There is a centralized repository for deaths… it’s called the “Social Security Death Master File” and is subscribed to by all the leading commercial data providers (credit bureas, marketing data companies, etc.)

      A reasonable process would be for every state to conduct an annual purge of their voter rolls to deal with people moving out of state and deaths. But what happens is progressive groups cry and moan every time a state attempts this and the process winds up getting bogged down or stopped in court.

Thanks Kemberlee for keeping us updated on this. Much appreciate your work here.

There are major stories here but none that interest our incurious press. Where Stein gets her money, who are the top contributors, and HRC’s precise role in this grift top the list.

If Stein raises funds for a stated purpose which then fails, could a contributor demand a refund, and failing that sue for conversion, fraud and misrepresentation?

    amatuerwrangler in reply to (((Boogs))). | December 12, 2016 at 1:50 am

    “If Stein raises funds for a stated purpose which then fails, could a contributor demand a refund, and failing that sue for conversion, fraud and misrepresentation?”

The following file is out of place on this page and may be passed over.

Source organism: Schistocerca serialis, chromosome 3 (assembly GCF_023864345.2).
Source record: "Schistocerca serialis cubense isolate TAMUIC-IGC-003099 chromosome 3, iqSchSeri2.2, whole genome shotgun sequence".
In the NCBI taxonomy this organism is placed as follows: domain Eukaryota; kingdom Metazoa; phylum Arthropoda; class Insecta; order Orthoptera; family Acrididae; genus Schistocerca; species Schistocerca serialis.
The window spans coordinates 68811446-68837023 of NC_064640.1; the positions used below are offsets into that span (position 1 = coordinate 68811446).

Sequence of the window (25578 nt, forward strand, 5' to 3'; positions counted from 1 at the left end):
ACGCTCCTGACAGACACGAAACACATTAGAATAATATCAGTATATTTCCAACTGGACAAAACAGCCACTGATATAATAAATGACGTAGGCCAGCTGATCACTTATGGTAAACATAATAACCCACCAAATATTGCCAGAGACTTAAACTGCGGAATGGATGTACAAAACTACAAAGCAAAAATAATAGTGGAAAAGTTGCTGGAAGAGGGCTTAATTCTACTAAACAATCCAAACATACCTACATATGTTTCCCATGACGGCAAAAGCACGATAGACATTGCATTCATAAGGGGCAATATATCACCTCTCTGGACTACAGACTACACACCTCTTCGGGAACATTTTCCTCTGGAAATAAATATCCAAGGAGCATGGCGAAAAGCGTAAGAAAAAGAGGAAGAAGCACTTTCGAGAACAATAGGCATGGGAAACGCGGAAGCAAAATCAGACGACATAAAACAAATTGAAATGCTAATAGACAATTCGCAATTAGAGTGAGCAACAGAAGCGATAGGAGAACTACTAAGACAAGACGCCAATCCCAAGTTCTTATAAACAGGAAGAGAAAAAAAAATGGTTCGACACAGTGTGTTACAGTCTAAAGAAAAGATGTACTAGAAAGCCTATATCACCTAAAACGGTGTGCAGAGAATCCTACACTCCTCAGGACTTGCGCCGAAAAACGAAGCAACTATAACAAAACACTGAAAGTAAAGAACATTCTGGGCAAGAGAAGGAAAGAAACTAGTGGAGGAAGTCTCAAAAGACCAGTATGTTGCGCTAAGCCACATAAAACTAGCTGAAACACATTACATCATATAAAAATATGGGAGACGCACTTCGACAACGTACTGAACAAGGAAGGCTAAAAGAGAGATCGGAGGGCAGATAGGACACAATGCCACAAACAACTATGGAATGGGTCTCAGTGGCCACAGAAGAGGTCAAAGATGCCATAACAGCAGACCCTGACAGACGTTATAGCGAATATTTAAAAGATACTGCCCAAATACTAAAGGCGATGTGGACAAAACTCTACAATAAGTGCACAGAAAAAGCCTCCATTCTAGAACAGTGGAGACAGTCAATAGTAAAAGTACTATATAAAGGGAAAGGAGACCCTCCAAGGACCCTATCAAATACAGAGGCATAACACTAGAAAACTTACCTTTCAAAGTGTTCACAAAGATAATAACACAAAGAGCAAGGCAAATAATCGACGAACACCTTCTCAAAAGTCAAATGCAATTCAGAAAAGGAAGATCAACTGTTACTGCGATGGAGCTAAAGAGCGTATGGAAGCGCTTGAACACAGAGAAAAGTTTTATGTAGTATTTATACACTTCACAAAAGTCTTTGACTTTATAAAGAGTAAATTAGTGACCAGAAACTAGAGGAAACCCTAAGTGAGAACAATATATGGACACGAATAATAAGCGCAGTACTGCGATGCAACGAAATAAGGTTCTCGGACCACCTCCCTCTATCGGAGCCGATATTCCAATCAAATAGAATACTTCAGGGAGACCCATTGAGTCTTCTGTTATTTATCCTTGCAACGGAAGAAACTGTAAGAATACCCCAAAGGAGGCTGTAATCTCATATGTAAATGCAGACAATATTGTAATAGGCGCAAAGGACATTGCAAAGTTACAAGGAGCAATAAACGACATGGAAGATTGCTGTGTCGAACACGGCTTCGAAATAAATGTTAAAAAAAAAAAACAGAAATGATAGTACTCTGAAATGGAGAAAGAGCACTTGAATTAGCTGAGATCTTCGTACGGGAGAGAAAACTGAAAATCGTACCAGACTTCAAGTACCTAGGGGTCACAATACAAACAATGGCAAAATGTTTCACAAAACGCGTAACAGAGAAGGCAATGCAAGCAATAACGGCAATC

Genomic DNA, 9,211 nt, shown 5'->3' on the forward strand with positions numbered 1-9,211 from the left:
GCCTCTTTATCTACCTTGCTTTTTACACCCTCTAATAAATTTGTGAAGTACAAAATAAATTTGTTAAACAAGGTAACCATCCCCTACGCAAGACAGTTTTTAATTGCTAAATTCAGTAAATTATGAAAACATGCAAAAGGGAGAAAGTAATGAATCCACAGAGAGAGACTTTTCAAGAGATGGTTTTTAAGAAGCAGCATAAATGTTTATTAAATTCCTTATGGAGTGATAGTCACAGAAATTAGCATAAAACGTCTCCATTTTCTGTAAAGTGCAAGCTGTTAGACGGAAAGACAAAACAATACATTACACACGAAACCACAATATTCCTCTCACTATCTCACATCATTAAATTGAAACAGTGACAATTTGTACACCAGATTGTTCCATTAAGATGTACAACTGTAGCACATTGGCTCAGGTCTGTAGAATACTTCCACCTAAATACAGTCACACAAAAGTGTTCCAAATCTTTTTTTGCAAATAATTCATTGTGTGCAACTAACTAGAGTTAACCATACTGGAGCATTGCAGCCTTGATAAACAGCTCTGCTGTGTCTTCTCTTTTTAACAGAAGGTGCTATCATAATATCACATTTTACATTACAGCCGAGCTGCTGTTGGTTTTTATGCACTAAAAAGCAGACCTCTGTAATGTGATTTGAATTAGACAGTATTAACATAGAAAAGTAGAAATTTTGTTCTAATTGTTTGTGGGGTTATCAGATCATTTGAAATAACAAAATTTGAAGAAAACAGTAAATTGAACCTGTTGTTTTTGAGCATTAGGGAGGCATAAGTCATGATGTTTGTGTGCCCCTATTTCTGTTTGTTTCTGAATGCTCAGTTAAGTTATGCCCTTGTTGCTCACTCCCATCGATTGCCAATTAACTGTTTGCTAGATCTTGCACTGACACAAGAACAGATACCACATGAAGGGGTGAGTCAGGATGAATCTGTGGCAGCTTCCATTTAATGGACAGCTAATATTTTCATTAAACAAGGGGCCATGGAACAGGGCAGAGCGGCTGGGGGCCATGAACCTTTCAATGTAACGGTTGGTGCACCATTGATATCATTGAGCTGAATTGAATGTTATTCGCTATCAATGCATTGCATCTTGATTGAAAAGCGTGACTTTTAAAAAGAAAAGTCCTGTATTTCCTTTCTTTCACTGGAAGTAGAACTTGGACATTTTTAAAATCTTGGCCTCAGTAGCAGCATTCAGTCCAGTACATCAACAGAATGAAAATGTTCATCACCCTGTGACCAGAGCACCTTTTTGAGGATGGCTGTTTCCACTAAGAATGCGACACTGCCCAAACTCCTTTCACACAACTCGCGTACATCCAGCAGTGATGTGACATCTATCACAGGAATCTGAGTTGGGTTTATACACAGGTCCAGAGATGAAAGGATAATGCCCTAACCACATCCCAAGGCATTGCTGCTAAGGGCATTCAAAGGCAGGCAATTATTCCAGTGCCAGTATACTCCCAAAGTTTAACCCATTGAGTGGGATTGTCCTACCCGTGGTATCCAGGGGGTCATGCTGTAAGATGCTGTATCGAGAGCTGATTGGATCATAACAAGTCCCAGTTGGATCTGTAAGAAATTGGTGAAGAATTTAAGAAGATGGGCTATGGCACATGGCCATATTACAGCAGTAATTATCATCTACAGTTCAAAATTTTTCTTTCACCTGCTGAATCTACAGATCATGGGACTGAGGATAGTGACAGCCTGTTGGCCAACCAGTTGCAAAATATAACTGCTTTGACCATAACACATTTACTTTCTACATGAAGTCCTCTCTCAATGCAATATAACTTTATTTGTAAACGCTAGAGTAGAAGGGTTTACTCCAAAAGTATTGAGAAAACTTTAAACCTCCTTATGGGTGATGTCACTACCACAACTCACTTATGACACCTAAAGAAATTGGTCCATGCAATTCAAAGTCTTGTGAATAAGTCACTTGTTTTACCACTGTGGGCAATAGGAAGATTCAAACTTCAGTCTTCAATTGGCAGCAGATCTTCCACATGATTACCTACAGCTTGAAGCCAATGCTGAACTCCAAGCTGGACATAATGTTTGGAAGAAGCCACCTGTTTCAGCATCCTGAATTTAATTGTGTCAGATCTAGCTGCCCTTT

This was my question regarding contributions to the Sanders challenge to HRC. As the backroom emails showed, the DNC had already taken steps to insure that Bernie was not going to be the candidate, but nothing was done to alert sincere supporters that they were wasting their time and money since they were contributing to a candidate whose road to the ticket did not really exist.

    The only defense for her is that she has been pumping the “confidence in the system” song and dance as the basis for the count. She acts all confused when it is pointed out that only the three states that had the right combination of electoral votes and result margins were challenged.

How about eliminate same day registration? Require registration 15 days before the election.

Eliminate excessive absentee balloting.

Eliminate mailed out ballots.